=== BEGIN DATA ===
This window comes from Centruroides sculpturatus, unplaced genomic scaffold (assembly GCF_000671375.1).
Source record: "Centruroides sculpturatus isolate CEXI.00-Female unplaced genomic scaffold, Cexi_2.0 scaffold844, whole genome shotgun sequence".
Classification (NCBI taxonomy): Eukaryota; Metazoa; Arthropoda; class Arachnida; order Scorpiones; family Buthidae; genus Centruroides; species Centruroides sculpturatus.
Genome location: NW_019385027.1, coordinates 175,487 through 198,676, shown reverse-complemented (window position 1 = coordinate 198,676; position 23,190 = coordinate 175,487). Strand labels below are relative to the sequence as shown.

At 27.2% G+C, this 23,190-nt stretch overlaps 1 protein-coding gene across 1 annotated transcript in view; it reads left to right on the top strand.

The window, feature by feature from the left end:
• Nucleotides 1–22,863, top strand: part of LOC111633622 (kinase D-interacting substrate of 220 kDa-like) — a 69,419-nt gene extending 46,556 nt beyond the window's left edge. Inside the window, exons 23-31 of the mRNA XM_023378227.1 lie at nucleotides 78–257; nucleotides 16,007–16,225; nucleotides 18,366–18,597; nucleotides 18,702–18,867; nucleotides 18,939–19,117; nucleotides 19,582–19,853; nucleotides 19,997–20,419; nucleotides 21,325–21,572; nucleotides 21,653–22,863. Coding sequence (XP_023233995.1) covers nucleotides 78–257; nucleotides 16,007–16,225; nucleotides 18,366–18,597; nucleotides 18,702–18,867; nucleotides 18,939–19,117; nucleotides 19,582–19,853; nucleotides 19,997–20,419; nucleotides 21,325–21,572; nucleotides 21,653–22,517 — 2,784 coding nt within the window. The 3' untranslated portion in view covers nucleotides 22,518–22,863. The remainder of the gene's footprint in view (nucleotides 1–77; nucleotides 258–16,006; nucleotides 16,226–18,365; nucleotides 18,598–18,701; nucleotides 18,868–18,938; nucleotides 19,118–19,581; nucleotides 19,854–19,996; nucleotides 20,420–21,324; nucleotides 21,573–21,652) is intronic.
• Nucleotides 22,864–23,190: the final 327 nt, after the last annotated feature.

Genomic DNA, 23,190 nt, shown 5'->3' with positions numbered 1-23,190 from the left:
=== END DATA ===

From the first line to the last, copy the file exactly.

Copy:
This window comes from Centruroides sculpturatus, unplaced genomic scaffold (assembly GCF_000671375.1).
Source record: "Centruroides sculpturatus isolate CEXI.00-Female unplaced genomic scaffold, Cexi_2.0 scaffold844, whole genome shotgun sequence".
Classification (NCBI taxonomy): Eukaryota; Metazoa; Arthropoda; class Arachnida; order Scorpiones; family Buthidae; genus Centruroides; species Centruroides sculpturatus.
Genome location: NW_019385027.1, coordinates 175,487 through 198,676, shown reverse-complemented (window position 1 = coordinate 198,676; position 23,190 = coordinate 175,487). Strand labels below are relative to the sequence as shown.

At 27.2% G+C, this 23,190-nt stretch overlaps 1 protein-coding gene across 1 annotated transcript in view; it reads left to right on the top strand.

The window, feature by feature from the left end:
• Nucleotides 1–22,863, top strand: part of LOC111633622 (kinase D-interacting substrate of 220 kDa-like) — a 69,419-nt gene extending 46,556 nt beyond the window's left edge. Inside the window, exons 23-31 of the mRNA XM_023378227.1 lie at nucleotides 78–257; nucleotides 16,007–16,225; nucleotides 18,366–18,597; nucleotides 18,702–18,867; nucleotides 18,939–19,117; nucleotides 19,582–19,853; nucleotides 19,997–20,419; nucleotides 21,325–21,572; nucleotides 21,653–22,863. Coding sequence (XP_023233995.1) covers nucleotides 78–257; nucleotides 16,007–16,225; nucleotides 18,366–18,597; nucleotides 18,702–18,867; nucleotides 18,939–19,117; nucleotides 19,582–19,853; nucleotides 19,997–20,419; nucleotides 21,325–21,572; nucleotides 21,653–22,517 — 2,784 coding nt within the window. The 3' untranslated portion in view covers nucleotides 22,518–22,863. The remainder of the gene's footprint in view (nucleotides 1–77; nucleotides 258–16,006; nucleotides 16,226–18,365; nucleotides 18,598–18,701; nucleotides 18,868–18,938; nucleotides 19,118–19,581; nucleotides 19,854–19,996; nucleotides 20,420–21,324; nucleotides 21,573–21,652) is intronic.
• Nucleotides 22,864–23,190: the final 327 nt, after the last annotated feature.

Genomic DNA, 23,190 nt, shown 5'->3' with positions numbered 1-23,190 from the left: